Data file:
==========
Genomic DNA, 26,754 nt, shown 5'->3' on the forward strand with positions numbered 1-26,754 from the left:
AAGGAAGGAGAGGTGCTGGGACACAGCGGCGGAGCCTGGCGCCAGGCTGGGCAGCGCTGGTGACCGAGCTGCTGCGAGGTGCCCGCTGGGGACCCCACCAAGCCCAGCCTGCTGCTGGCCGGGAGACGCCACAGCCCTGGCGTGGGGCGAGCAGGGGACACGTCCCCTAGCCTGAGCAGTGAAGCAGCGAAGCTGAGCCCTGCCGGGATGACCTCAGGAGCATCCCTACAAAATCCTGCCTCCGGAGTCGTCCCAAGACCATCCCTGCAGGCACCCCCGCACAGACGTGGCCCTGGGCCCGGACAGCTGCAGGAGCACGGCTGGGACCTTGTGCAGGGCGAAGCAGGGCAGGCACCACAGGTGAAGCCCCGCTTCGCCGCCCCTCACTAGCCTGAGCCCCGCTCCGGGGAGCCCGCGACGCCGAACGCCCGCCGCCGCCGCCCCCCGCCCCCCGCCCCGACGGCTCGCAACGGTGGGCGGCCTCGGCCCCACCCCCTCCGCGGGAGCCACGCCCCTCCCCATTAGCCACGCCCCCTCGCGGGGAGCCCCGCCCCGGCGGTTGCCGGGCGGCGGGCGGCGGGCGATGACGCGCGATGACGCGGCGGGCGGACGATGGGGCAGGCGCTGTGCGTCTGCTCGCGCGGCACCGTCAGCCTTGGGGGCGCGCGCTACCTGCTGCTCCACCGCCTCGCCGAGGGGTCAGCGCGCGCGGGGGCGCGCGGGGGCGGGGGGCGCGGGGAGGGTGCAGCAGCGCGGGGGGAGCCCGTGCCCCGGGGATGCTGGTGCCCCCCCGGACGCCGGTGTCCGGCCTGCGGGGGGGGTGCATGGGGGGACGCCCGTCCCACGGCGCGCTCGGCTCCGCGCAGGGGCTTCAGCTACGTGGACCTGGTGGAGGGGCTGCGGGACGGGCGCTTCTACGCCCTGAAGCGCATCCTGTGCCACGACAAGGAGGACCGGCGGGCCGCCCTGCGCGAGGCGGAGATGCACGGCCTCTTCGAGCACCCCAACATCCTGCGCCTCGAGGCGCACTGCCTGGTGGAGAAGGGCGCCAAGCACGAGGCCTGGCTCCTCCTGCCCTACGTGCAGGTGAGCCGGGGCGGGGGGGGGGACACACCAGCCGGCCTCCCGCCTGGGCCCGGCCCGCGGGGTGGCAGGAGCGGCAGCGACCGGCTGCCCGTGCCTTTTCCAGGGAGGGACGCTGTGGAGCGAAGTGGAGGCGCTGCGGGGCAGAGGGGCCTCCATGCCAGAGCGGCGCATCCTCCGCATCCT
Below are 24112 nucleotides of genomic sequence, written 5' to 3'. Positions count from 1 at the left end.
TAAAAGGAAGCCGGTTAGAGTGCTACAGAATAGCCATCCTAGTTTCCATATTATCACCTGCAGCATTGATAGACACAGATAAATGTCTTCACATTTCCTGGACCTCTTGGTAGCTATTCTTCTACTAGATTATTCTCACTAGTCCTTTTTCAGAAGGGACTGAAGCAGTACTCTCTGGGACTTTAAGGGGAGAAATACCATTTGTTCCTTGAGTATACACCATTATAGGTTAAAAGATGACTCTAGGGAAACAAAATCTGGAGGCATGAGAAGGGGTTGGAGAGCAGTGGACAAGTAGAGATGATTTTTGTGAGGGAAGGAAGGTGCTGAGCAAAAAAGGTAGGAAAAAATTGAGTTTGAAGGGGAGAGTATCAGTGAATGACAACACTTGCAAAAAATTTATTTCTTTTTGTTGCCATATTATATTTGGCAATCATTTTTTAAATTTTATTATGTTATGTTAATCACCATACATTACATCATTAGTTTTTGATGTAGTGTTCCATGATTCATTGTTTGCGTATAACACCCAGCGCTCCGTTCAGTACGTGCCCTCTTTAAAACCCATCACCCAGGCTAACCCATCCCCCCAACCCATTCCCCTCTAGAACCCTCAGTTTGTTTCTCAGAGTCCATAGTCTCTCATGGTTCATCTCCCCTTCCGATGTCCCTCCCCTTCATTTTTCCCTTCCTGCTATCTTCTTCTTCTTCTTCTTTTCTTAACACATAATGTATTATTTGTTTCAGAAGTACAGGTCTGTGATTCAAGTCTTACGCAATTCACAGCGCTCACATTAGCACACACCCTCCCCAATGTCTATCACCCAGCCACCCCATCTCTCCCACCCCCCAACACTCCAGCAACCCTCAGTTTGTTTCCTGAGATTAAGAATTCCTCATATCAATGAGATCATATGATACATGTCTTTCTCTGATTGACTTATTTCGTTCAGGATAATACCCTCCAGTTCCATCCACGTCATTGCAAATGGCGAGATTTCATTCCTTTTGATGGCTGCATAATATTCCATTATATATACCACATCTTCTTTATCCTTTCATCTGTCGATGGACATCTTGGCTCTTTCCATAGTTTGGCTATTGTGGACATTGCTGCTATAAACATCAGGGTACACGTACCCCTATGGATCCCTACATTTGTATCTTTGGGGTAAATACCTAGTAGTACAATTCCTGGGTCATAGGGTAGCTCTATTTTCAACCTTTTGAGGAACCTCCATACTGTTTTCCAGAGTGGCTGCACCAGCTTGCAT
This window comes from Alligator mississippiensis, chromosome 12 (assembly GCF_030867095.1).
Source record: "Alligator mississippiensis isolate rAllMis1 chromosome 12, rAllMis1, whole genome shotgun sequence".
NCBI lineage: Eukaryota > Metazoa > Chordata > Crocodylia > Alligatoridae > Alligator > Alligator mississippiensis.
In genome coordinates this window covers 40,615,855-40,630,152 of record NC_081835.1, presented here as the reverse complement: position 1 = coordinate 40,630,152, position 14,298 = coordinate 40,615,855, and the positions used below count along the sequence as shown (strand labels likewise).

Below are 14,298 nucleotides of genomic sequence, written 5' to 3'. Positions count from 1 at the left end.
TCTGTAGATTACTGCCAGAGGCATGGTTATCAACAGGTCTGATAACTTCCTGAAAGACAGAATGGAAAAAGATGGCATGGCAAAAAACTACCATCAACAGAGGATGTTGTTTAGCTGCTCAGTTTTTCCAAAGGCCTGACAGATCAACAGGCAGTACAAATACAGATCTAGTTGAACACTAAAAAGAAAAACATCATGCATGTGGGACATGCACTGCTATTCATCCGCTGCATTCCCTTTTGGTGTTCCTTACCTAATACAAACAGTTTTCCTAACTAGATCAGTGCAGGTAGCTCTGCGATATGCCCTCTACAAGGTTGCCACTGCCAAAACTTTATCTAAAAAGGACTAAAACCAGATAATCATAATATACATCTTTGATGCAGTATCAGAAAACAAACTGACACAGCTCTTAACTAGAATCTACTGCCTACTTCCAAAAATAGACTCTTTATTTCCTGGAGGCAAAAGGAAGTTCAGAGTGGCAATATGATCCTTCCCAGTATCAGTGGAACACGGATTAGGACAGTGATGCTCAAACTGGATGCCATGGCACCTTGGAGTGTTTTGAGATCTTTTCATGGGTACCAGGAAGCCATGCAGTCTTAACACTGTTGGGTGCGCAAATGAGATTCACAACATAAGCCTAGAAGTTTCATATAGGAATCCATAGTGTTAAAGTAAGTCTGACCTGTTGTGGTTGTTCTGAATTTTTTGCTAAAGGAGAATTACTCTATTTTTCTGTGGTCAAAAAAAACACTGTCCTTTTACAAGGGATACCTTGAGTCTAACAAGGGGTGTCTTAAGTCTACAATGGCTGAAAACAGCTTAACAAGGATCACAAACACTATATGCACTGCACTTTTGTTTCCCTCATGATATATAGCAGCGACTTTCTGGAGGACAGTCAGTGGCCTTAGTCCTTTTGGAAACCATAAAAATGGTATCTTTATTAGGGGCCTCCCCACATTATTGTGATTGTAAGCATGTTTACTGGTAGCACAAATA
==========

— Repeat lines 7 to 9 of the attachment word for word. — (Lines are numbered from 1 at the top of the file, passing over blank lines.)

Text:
NCBI lineage: Eukaryota > Metazoa > Chordata > Crocodylia > Alligatoridae > Alligator > Alligator mississippiensis.
In genome coordinates this window covers 40,615,855-40,630,152 of record NC_081835.1, presented here as the reverse complement: position 1 = coordinate 40,630,152, position 14,298 = coordinate 40,615,855, and the positions used below count along the sequence as shown (strand labels likewise).

Below are 14,298 nucleotides of genomic sequence, written 5' to 3'. Positions count from 1 at the left end.